Describe exactly what the roofing contractor is expecting from the roofing subcontractor. You want these descriptions to be as specific as possible. These clauses help to ensure that there’s no miscommunication between the subcontractor and roofing contractor.
If it turns out that the roofing client is unhappy with some element of the subcontractor’s job, the document should make it clear under what circumstances the subcontractor is expected to go back and fix the work.
List the rights and duties of each party.
If you’ve agreed that specific parties will be responsible for inspections or for completion of any prerequisites, those should be included in the contract.
As a roofing contractor, you could consider including a clause that reserves you the right to inspect the subcontractor’s work at any time.
Create job completion and payment schedules.
Provide deadlines for each phase of the job to be completed to set expectations ahead of time.
Set up a payment schedule according to the decision both parties came to. If the payment is made in chunks, create milestones for the payments. If it’s being paid in a lump sum, confirm the date upon which the roofing subcontractor will be paid, how much they will be paid, and how they will be paid.
Provide warranty and compensation clauses.
Here, the subcontractor typically warrants their work against material defects or craftsmanship for a specific period of time. During this time, they do not hold the roofing contractor accountable for claims or losses connected to the subcontractor’s work.
An important thing to note is that compensation clauses shouldn’t be one sided. If the subcontractor compensates the general contractor against claims or losses from their work, the roofing contractor should compensate the subcontractor.
Agree on reasons why the agreement can be terminated.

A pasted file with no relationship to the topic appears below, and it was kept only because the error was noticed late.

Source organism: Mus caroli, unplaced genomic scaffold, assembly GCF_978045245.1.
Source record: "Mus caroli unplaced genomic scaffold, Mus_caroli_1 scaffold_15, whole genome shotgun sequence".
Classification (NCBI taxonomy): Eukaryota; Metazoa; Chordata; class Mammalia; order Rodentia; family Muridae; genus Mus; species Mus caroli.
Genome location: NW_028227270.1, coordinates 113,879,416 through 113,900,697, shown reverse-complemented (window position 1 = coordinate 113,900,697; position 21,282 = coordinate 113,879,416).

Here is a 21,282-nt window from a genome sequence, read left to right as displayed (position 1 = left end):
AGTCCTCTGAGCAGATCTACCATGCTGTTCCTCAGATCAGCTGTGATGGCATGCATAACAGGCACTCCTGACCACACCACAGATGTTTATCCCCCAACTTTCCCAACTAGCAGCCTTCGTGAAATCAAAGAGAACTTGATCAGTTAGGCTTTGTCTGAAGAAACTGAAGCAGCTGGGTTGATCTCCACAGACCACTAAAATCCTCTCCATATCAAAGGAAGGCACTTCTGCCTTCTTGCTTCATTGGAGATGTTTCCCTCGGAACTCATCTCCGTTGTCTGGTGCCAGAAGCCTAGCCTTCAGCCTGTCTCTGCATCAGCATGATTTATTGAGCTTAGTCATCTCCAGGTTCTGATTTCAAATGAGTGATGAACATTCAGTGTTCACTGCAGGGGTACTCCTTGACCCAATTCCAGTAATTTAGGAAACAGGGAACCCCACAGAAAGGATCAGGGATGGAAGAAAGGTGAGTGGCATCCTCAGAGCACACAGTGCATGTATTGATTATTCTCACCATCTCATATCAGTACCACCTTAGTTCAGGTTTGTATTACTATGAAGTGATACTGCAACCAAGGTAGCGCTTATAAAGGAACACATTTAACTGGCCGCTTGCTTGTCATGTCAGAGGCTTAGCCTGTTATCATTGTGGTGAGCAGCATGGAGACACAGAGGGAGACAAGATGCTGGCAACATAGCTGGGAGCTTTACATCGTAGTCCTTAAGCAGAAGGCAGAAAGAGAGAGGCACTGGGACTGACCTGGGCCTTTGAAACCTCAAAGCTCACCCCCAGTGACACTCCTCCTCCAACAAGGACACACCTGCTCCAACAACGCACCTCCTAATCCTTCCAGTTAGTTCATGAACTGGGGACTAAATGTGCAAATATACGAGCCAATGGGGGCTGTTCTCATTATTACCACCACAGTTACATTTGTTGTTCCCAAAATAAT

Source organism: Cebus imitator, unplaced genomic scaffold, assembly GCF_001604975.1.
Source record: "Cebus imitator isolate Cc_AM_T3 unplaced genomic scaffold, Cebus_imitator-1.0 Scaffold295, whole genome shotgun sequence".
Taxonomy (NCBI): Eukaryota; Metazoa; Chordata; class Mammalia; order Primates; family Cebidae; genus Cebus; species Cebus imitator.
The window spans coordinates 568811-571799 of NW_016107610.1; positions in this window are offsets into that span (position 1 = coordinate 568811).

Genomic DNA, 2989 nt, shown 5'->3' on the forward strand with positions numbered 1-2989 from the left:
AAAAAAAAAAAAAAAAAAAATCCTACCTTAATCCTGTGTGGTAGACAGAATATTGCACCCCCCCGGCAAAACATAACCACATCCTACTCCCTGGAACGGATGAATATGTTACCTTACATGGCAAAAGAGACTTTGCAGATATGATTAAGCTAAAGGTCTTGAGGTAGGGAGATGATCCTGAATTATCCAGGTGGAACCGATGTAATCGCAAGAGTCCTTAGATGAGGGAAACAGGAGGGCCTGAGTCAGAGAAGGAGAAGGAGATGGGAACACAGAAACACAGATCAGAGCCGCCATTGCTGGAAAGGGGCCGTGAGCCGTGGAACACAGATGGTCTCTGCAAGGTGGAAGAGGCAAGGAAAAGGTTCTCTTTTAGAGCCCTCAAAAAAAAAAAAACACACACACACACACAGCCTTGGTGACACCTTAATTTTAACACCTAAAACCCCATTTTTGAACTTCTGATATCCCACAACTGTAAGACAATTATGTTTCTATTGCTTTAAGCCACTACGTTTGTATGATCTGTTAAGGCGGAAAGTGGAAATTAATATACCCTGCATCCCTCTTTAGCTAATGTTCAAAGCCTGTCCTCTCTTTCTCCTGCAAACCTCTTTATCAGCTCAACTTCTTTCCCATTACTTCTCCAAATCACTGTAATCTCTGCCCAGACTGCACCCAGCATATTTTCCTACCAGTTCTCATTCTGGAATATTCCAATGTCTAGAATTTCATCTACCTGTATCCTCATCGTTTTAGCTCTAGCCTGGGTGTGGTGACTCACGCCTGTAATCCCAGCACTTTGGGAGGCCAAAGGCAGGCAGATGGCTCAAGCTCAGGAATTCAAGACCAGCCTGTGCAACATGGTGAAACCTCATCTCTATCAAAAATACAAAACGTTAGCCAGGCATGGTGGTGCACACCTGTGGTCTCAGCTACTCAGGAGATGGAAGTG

Typically, the roofing subcontractor agreement can be terminated by the general roofing contractor for the same reasons the client can terminate the general roofing contractor agreement.
Include the effective dates of the contract, along with a final date for completion of the project.
Include any necessary miscellaneous provisions.
Nearly every document includes clauses known as “boilerplate provisions,” which cover issues, including what state’s law governs the contract and where a lawsuit for breaches can be filed.
Sign your agreement.
Both the subcontractor and the roofing contractor must sign the document to be legally binding and enforceable.
Subcontractor agreements vs. performance bonds vs. payment bonds
One alternative to a subcontractor agreement is a performance bond. A performance bond is often used in construction and is issued by general contractors to subcontractors to guarantee against the general contractor’s failure to meet their obligations under the contract or to deliver on the level of performance specified in the agreement. Performance bonds are usually required for government-related construction projects such as building a bridge or road constructions, so the use of performance bonds may be less common for private business owners.
Another alternative to a subcontractor agreement is a payment bond. Payment bonds guarantee often used in construction which states that the contractor will pay all individuals on the subcontracting end, including laborers, material suppliers, and contractors included in the agreement.
Performance bonds and payment bonds may not cover clauses such as warranty and compensation, what happens in the case of a breached contract, or other miscellaneous provisions that may be critical for your roofing-specific deals. Because of that, a subcontractor agreement is often a more thorough, secure option for roofing companies.
The importance of a roofing subcontractor agreement cannot be overstated.
Whether you’re the roofing contractor or the roofing subcontractor, these legally binding agreements are an essential part of risk allocation management, and they’re crucial for your business. Especially in the construction industry, where there’s already enough inherent risk, failing to protect your business from unnecessary issues can be detrimental to your company. By taking the steps to conceive a thoughtfully crafted agreement, you can stop fretting about potential harm and start focusing on other important elements of your business.
Get started on your contract with Podium’s free roofing subcontractor agreement template today.